Updated 10/05/2012 05:03 PM
NYSEG teaches electrical and gas safety
A training exercise helps local police officers respond to electric and gas emergencies. The presentation was put on by NYSEG Friday. Our Melissa Kakareka was there to see the sparks.
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JOHNSON CITY, N.Y. -- A hot dog catches fire as it touches an electrically charged fence. It's a simulation of what could happen to a human hand in a similar situation.
"We use a hot dog on one of the end of our gloves or wire and we touch that car handle or fence and pull it off and your hot dog is now cooked," explained NYSEG Chief Lineman Thomas Toton.
The demonstration was part of a seminar at NYSEG's training facility in Johnson City Friday. About 20 frontline supervisors from Southern Tier law enforcement agencies attended the presentation, which taught them about real life scenarios they might encounter. The goal was to remind the officers how to respond to electric and natural gas emergencies.
"Unfortunately, the Binghamton area has been hit pretty hard by catastrophic events with the flood and some of the storms have been violent, we've had broken poles down, trees down, wires down," said Toton.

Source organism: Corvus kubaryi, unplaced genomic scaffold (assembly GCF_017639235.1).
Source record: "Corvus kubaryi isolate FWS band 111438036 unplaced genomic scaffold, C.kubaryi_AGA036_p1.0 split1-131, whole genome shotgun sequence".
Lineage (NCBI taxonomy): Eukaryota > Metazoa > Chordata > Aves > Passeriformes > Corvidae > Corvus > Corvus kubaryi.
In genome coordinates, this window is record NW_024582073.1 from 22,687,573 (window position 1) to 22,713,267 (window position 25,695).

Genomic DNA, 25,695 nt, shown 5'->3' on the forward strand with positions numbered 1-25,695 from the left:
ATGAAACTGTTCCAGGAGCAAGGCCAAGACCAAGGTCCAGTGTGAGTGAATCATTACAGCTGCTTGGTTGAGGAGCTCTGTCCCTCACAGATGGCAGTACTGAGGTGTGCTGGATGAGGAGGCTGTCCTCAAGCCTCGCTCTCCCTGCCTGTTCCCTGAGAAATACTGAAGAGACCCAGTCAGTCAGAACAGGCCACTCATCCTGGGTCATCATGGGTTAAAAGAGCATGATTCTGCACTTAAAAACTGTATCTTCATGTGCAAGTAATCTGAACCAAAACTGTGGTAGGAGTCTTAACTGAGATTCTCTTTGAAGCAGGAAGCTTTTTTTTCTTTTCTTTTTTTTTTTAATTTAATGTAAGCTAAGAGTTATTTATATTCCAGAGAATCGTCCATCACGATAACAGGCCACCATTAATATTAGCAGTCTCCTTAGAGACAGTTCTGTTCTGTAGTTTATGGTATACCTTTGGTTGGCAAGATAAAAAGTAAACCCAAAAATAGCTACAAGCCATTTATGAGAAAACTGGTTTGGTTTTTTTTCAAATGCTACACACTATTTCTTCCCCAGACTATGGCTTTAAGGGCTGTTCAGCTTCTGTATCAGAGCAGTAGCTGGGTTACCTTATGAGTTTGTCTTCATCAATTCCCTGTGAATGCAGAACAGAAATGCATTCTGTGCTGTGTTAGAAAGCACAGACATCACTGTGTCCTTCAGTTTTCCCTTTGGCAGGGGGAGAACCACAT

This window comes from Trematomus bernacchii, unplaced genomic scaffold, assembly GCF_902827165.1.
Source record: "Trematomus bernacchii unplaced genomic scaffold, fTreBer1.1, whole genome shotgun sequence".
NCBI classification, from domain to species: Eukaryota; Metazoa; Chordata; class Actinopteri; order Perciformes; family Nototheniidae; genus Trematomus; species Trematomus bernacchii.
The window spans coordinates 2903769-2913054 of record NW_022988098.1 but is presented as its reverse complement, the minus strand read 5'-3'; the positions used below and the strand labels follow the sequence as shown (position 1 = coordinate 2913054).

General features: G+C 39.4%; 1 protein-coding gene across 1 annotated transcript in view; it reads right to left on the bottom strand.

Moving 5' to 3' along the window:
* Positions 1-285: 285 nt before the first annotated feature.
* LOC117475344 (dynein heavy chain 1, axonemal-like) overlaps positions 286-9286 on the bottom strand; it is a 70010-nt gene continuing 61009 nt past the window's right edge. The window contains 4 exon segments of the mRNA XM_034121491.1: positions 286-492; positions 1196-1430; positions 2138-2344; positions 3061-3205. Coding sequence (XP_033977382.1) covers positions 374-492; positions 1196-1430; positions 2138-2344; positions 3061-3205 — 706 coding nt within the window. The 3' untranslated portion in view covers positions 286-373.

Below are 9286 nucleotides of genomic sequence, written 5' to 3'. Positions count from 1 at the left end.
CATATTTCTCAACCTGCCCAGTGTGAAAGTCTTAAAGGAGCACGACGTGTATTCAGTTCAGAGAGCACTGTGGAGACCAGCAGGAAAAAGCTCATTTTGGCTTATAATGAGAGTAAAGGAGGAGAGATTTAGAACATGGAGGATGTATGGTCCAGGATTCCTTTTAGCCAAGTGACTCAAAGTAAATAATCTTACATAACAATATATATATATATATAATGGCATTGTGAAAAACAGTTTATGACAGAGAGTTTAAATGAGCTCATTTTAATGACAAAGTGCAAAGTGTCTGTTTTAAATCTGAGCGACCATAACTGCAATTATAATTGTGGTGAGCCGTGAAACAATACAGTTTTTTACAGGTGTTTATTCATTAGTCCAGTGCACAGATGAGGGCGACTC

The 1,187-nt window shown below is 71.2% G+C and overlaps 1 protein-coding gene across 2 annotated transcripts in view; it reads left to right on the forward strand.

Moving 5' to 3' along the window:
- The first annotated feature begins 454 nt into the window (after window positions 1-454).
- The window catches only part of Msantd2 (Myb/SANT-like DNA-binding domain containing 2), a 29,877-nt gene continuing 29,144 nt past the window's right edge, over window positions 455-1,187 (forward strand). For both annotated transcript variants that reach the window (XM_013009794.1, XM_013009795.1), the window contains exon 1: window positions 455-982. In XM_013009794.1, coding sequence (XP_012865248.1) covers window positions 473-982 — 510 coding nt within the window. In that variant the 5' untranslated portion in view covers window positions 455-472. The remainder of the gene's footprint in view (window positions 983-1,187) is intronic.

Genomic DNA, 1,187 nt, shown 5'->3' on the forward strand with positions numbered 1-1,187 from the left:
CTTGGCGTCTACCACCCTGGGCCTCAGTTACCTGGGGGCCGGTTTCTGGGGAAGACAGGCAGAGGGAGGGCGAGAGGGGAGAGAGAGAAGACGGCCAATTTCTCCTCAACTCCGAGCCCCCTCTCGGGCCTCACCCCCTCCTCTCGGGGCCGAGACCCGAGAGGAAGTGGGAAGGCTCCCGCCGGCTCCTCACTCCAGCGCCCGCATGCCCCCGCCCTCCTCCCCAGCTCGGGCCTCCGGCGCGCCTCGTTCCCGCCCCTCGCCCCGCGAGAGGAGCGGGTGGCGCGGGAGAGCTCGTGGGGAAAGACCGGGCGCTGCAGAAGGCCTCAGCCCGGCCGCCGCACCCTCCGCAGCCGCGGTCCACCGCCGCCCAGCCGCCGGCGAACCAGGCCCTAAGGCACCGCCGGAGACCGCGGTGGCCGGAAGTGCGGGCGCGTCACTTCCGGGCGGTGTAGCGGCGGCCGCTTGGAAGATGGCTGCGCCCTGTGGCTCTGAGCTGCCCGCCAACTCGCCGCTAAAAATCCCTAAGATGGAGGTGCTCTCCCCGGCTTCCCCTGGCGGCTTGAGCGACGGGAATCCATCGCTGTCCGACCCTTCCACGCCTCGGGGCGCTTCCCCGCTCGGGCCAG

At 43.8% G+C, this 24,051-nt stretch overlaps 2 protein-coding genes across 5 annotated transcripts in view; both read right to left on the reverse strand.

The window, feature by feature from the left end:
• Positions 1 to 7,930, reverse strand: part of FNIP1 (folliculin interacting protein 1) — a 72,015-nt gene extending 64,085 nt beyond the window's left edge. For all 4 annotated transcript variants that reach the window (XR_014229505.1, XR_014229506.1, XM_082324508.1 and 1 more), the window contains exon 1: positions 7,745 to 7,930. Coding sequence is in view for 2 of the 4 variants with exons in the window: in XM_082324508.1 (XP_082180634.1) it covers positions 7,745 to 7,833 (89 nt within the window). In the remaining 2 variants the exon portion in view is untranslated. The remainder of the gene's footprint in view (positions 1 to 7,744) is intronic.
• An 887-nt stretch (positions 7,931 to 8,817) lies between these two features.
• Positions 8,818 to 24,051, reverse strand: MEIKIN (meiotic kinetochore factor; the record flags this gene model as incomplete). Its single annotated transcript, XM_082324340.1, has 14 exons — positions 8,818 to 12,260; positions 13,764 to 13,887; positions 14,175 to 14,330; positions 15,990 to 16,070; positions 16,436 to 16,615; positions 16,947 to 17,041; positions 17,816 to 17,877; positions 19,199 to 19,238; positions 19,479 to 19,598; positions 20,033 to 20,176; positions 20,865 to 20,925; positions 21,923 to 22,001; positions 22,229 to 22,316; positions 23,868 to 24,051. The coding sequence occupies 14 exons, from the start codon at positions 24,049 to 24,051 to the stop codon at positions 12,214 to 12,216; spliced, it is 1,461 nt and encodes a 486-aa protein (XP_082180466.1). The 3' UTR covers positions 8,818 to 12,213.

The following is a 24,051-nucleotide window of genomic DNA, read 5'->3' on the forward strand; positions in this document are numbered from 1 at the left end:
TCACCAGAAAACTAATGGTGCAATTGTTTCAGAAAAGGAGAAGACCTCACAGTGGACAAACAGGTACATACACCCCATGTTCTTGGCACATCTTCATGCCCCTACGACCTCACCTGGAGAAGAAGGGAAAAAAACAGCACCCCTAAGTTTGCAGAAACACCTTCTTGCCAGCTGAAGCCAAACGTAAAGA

"They are really our partners in responding to the system emergencies so we want them to have the knowledge to help keep themselves safe and the public safe," said NYSEG Manager of Corporate Communications Clayton Ellis.
But the information isn't just for police officers. NYSEG representatives say it’s also important that the public is careful around gas or power lines.
"Even lines that appear to be dead can be an extremely dangerous situation, so stay away from downed power lines. When they are doing work around their homes, they just need to be aware of their surroundings, where the power lines are, if they are going to do any digging they need to call and have underground facilities located so they don't run in to problems underground as well," said Ellis.
Providing information that helps keep everyone safe.